In the back row of a Beijing cinema, as the music swelled over the speakers and Judy Garland flickered across a dim screen, I saw my father cry for the first time in my life.
It surprised me. My father had always been the authoritative type; one day when I was six, I came home from school to find him standing calmly in the middle of the living room, booking a transcontinental flight while a small platoon of moving men bustled around him. My mother and I were moving to Australia, he explained after he finished the call. Yes, sweetie, you have to go, your mother wants you both to move back home. No, sweetie, I’m not coming with you. But I’ll visit all the time, I promise.
And then, noticing my hysterical protests, he attempted a smile.
It’ll be an adventure. Like in Wizard of Oz—remember? With Judy Garland?
I did remember. He’d brought home a bootleg DVD of the film earlier that year and we’d stayed up until midnight watching it, engrossed. It was the first Western movie we’d seen together.
Of course, I replied.
So we moved. I didn’t fully understand why my father was staying behind in Beijing, why he and my mother were apart and no longer spoke to each other except with words like custody and settlement. But I sensed, even back then, that moving to Australia was an act of escape. I knew they were both fleeing—from their marriage, from each other, from whatever had suddenly and irrevocably shattered between them.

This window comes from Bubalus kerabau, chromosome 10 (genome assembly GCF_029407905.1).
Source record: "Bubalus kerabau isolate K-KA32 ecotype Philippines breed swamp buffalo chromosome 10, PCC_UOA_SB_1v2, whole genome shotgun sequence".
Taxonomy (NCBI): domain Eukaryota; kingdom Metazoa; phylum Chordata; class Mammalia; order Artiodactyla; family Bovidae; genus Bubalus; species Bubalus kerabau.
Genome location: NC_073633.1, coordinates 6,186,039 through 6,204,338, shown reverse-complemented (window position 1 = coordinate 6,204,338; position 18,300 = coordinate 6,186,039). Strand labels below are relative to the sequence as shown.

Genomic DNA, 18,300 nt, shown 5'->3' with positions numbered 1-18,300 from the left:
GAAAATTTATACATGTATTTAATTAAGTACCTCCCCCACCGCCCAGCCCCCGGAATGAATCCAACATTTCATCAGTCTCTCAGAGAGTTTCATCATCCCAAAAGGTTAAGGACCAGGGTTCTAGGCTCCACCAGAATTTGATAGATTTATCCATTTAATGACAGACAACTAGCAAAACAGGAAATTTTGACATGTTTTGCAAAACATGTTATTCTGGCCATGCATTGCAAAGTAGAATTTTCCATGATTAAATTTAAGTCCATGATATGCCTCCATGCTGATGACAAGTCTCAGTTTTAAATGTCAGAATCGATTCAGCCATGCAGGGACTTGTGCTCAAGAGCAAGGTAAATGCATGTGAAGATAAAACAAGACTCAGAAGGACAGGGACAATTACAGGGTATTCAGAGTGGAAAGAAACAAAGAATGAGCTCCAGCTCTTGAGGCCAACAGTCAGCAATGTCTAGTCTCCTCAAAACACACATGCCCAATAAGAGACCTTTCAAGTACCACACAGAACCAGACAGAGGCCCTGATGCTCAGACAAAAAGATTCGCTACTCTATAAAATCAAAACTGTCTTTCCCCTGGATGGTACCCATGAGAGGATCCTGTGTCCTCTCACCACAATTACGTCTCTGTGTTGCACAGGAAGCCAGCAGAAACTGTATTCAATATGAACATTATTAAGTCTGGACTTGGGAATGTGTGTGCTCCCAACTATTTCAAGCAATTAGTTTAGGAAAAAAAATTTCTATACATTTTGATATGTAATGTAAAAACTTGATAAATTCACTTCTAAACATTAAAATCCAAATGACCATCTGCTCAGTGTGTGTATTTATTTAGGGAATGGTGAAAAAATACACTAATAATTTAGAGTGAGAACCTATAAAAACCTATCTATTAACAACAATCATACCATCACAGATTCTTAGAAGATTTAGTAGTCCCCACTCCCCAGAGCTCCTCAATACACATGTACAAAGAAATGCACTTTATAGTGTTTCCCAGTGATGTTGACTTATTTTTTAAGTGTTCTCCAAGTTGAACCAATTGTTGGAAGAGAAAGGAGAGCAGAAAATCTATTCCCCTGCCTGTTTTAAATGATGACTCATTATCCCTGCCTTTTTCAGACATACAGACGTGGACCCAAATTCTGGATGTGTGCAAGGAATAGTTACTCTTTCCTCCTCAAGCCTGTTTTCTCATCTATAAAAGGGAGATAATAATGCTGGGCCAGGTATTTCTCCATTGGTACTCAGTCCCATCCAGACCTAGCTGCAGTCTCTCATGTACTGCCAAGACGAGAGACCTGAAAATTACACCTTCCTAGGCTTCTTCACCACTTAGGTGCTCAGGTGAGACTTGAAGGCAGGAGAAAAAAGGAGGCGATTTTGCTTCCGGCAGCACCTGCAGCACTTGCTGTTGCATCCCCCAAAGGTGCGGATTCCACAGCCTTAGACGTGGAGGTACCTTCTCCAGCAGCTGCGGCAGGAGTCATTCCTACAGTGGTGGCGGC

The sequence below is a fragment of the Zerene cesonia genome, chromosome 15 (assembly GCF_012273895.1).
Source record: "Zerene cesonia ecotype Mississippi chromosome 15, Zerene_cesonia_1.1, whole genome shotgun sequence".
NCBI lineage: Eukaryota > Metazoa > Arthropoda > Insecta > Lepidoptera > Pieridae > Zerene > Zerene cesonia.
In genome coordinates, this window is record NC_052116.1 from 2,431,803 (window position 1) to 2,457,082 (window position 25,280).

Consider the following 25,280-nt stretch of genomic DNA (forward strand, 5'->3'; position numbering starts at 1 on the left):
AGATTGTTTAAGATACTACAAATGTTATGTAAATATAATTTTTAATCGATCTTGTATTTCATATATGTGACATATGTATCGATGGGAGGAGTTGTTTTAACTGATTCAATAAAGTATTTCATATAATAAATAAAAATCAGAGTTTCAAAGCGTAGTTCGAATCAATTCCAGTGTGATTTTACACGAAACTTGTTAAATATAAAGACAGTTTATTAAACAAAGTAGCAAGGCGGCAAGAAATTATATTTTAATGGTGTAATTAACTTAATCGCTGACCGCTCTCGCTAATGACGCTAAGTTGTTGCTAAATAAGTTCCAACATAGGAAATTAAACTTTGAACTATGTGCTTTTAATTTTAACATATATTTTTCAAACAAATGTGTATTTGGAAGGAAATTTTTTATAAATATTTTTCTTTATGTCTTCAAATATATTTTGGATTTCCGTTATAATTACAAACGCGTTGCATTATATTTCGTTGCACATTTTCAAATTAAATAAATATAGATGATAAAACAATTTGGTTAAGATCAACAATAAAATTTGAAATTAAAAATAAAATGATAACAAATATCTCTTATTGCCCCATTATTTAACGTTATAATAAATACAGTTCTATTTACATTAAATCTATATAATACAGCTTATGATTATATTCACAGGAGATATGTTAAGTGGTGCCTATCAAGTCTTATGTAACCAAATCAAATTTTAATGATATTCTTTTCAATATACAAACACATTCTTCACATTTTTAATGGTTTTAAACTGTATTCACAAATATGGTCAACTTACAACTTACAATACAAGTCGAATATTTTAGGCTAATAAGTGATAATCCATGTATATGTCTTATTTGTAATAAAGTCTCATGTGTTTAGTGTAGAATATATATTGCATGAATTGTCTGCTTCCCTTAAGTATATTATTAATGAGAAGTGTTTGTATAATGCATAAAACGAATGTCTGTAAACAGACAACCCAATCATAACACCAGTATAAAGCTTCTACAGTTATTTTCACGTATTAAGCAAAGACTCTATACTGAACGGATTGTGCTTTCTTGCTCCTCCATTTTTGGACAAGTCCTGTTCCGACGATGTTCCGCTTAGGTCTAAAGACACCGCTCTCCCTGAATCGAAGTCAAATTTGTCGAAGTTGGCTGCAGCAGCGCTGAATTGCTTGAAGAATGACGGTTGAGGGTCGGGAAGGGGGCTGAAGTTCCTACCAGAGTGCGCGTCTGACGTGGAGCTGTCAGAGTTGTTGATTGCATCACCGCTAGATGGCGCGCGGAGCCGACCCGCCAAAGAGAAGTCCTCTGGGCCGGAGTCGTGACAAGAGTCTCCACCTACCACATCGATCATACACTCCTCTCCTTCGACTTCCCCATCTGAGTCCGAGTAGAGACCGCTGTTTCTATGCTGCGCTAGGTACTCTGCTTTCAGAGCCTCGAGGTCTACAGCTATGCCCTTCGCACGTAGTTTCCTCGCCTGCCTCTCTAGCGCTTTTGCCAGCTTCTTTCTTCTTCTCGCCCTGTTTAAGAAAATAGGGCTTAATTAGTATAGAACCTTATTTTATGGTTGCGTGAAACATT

At first, I found everything about Australia strange. In my mother’s tiny hometown of Rockhampton, most people had never stepped foot outside of the Podunk neighbourhood in the Podunk city where they were born. To them, hearing me say I came from China was as shocking as hearing a green-skinned, six-limbed alien announce that they heralded from the moon. For the first few weeks after they bombarded me with questions—where’s China? What’s it like over there? Is it true that you eat dogs and pray to Mao Zedong instead of God?—but I never managed, in my faltering English, to stutter out a single answer.
But even more disconcerting than the culture shock was the absence of my father. It was strange to live without him, to not wake up to the sound of his radio blasting or pull my white shirts out of the laundry and find that he’d smuggled in a red sock and stained everything pink. He visited, of course—every few months he’d show up on the doorstep proffering a box of chocolates for me and a cheque for my mother, and for the first few visits he even forced himself to be interested in our activities. He’d take me to the library, drive me to birthday parties, politely feign interest when my mother held him hostage with our endless list of complaints (no car, poor heating, intermittent electricity). Eventually, though, the visits grew less frequent. By the end of our third year there, he couldn’t stop his eyes from glassing over with boredom as I dutifully briefed him about my life at school. The boxes of chocolates started appearing in the bin, untouched.
Then, in the fourth year of our exile, my mother told me that we were going back to Beijing to visit.